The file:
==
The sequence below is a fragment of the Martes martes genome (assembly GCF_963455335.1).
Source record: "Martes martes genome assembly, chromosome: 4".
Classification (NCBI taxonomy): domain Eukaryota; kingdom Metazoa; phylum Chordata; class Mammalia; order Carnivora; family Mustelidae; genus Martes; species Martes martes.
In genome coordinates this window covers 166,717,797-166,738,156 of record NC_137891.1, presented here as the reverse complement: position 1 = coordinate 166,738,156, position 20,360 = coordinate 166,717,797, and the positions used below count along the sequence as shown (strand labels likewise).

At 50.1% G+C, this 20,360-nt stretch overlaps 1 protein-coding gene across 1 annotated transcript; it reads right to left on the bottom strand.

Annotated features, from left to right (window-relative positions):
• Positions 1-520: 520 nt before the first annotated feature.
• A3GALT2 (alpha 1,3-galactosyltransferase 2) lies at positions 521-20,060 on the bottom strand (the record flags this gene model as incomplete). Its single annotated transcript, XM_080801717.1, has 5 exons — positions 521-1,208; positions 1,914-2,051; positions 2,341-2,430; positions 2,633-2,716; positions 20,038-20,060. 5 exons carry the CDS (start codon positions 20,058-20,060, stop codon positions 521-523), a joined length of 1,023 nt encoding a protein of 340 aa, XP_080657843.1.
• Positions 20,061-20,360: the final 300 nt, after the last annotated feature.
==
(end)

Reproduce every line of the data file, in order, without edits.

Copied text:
The sequence below is a fragment of the Martes martes genome (assembly GCF_963455335.1).
Source record: "Martes martes genome assembly, chromosome: 4".
Classification (NCBI taxonomy): domain Eukaryota; kingdom Metazoa; phylum Chordata; class Mammalia; order Carnivora; family Mustelidae; genus Martes; species Martes martes.
In genome coordinates this window covers 166,717,797-166,738,156 of record NC_137891.1, presented here as the reverse complement: position 1 = coordinate 166,738,156, position 20,360 = coordinate 166,717,797, and the positions used below count along the sequence as shown (strand labels likewise).

At 50.1% G+C, this 20,360-nt stretch overlaps 1 protein-coding gene across 1 annotated transcript; it reads right to left on the bottom strand.

Annotated features, from left to right (window-relative positions):
• Positions 1-520: 520 nt before the first annotated feature.
• A3GALT2 (alpha 1,3-galactosyltransferase 2) lies at positions 521-20,060 on the bottom strand (the record flags this gene model as incomplete). Its single annotated transcript, XM_080801717.1, has 5 exons — positions 521-1,208; positions 1,914-2,051; positions 2,341-2,430; positions 2,633-2,716; positions 20,038-20,060. 5 exons carry the CDS (start codon positions 20,058-20,060, stop codon positions 521-523), a joined length of 1,023 nt encoding a protein of 340 aa, XP_080657843.1.
• Positions 20,061-20,360: the final 300 nt, after the last annotated feature.